Sketching The Good And The Ugly

I’d arranged to meet sketching buddy Claudette downtown and so it wasn’t completely nuts when I started walking in that direction in spite of the fact that I was walking in a cloud.  It wasn’t raining but a mist was collecting on my glasses and clothes.  Walking fast beat the cold away, though.

When I met Claudette we sort of looked at each other and both of us were disappointed with the morning.  We decided to walk through the old port area looking for something to draw but I think neither of us had our hearts in it.  It was pretty miserable, depressing weather and we ended up ready to cancel completely.

Claudette spotted a cast lion that was part of the entrance to a building and as we looked at it we both decided it would be worthy of a sketch.  What I saw was how we humans have lost site of esthetics in favor of convenience and modernity, or whatever word you want to use.   Someone had destroyed much of the beauty of the lion casting by installing a large electrical plug below it and wrapping a wire up around it.  A real artist would probably have drawn the lion, leaving the plug out and ‘improving’ their drawing.  I’m more about documenting city life and thought this debauched piece of art could be the subject itself.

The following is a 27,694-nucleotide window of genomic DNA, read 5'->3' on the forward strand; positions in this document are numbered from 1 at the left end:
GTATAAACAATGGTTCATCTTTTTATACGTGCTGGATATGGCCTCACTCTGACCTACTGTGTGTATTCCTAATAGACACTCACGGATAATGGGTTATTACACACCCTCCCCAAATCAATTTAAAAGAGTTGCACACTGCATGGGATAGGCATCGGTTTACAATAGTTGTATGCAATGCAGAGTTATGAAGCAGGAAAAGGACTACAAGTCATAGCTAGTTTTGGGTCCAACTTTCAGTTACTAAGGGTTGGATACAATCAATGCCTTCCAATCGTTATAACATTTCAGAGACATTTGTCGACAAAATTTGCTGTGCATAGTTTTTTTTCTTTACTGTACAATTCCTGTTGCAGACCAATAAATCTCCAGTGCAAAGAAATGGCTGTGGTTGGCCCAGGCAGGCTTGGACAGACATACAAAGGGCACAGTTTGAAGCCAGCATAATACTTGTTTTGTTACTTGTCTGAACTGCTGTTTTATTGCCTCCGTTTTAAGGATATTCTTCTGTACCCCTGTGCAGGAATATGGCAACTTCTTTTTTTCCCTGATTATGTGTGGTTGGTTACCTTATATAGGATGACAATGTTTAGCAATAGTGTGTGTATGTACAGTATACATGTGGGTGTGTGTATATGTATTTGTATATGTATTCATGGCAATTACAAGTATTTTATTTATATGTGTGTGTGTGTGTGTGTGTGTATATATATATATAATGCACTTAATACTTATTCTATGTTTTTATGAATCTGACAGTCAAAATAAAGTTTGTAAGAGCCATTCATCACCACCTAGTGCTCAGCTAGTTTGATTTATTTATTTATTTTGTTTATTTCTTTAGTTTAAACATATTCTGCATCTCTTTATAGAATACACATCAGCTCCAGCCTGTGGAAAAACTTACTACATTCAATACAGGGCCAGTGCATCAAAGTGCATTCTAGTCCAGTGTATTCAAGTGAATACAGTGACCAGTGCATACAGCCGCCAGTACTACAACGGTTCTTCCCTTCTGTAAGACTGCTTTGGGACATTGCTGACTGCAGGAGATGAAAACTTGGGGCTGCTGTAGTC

I did make the mistake of doing it in too small a format for a shaded pen drawing like this and both the lion and plug suffered from a lack of space for proper shading.  Nevertheless, here’s the 3×4 sketch, done in a Moleskine watercolor book.  I used my Pilot Prera and Platinum Carbon Black.

2013-09-11RueStPierre

2 Responses to “Sketching The Good And The Ugly”

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  1. Nancy Swartzbaugh says:

    I like the how you caught the sternness of the eyes and the main. I like how you captured the way man has defaced the artwork by adding the outlet. It is a sadness I feel when I go downtown Detroit. All the old buildings with stonework, tile work, terracotta and intricate work are in disrepair. Some are being restored, but I am afraid so many will be lost and replaced with glass and steel.

    • It’s really sad how we’ve lost sight of the value of esthetics in our everyday things. This city is government and tourism and the tourism is based upon old architecture and history. In spite of that, they’re regularly ‘improving’ the heritage out of the city which is a shame.

      Cheers — Larry